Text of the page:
It's tough out here being a newsweekly. U.S. News, which had reduced publication to 32 issues this year, will reduce its frequency even more so. Starting in 2009, U.S. News will publish biweekly (that's every other week for those confused with semimonthlies, which is twice a month), focusing on consumer reporting and product rankings, according to a New York Times article, "U.S. News Plans to Publish Biweekly and Expand Consumer Focus" by Richard Perez-Pena.
Just as I noted in my post from April, Wall St. Journal looks at "what's next for newsmagazines?", Perez-Pena looks at the counterintuitive success of The Economist.
Meanwhile the privately held U.S. News continues to lose advertising dollars and pages; so far ad pages have dropped 35% according to the Magazine Publishers of America cited by the Times as the result of publishing fewer issues.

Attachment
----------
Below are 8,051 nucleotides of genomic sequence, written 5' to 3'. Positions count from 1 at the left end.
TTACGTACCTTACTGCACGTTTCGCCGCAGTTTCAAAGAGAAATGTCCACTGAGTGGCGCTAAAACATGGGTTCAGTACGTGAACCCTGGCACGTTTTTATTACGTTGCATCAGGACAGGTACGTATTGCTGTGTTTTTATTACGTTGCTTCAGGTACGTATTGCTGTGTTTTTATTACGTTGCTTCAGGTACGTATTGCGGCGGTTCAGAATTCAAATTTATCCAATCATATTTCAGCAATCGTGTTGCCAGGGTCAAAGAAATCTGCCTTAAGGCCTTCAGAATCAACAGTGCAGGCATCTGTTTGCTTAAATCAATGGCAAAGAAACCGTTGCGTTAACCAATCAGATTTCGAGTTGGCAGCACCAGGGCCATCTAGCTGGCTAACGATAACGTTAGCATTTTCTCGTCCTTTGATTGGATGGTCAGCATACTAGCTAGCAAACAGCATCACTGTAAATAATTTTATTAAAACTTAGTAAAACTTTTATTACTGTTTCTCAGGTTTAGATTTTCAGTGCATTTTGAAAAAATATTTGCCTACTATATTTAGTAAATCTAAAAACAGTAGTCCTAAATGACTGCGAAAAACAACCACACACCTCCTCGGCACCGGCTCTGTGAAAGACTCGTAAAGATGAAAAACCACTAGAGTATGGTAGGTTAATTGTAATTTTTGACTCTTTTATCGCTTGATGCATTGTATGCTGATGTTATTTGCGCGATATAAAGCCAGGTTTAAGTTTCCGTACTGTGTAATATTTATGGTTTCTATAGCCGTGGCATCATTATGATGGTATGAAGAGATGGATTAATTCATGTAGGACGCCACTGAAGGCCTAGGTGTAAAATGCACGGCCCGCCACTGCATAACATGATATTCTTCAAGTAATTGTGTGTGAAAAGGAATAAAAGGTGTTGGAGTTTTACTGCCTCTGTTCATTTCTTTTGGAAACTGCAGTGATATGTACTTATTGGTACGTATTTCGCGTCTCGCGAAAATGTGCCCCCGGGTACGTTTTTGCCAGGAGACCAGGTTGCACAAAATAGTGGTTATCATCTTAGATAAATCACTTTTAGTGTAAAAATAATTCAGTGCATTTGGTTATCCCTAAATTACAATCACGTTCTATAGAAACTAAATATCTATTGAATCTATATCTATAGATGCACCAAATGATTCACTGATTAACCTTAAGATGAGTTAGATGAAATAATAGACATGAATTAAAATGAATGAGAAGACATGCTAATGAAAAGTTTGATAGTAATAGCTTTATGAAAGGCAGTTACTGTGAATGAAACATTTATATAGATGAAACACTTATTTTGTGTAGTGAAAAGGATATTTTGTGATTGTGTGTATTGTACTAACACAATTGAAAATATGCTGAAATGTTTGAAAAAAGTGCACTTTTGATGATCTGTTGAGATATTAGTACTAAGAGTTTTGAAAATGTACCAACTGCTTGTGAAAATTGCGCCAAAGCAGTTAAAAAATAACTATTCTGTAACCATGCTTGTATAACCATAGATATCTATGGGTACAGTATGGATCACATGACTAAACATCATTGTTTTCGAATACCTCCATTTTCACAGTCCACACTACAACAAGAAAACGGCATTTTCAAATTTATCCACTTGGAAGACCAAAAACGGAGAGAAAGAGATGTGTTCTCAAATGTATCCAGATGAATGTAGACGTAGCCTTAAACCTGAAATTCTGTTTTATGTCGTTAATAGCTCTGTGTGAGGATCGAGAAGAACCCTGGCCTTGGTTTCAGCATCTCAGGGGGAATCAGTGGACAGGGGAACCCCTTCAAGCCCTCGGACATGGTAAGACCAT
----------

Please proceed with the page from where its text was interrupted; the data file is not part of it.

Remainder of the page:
U.S. News' executive editor admits he hasn't figured out the right path. "Nobody's got it figured out yet. Everybody's looking over everybody else's shoulder," he told Perez-Pena.
No word if U.S. News will change its name to reflect its new focus:
Less News, More Rankings Semiweekly -- I know it isn't easy to say, but the same could be said for U.S. News & World Report.
Actually, I'm sad to see U.S. News take this path. Its ranking reports (Best Hospitals, Best Colleges, etc.) certainly sell well and get good advertising support, but it sounds like it could easily turn into an advertising-supported Consumer Reports. And I think Consumer Reports has a tremendous head start, a strong brand and great integrity.
For another look at the implications, check out AdAge story, "U.S. News Loses Weekly War as Sector's Ad Pages Plummet."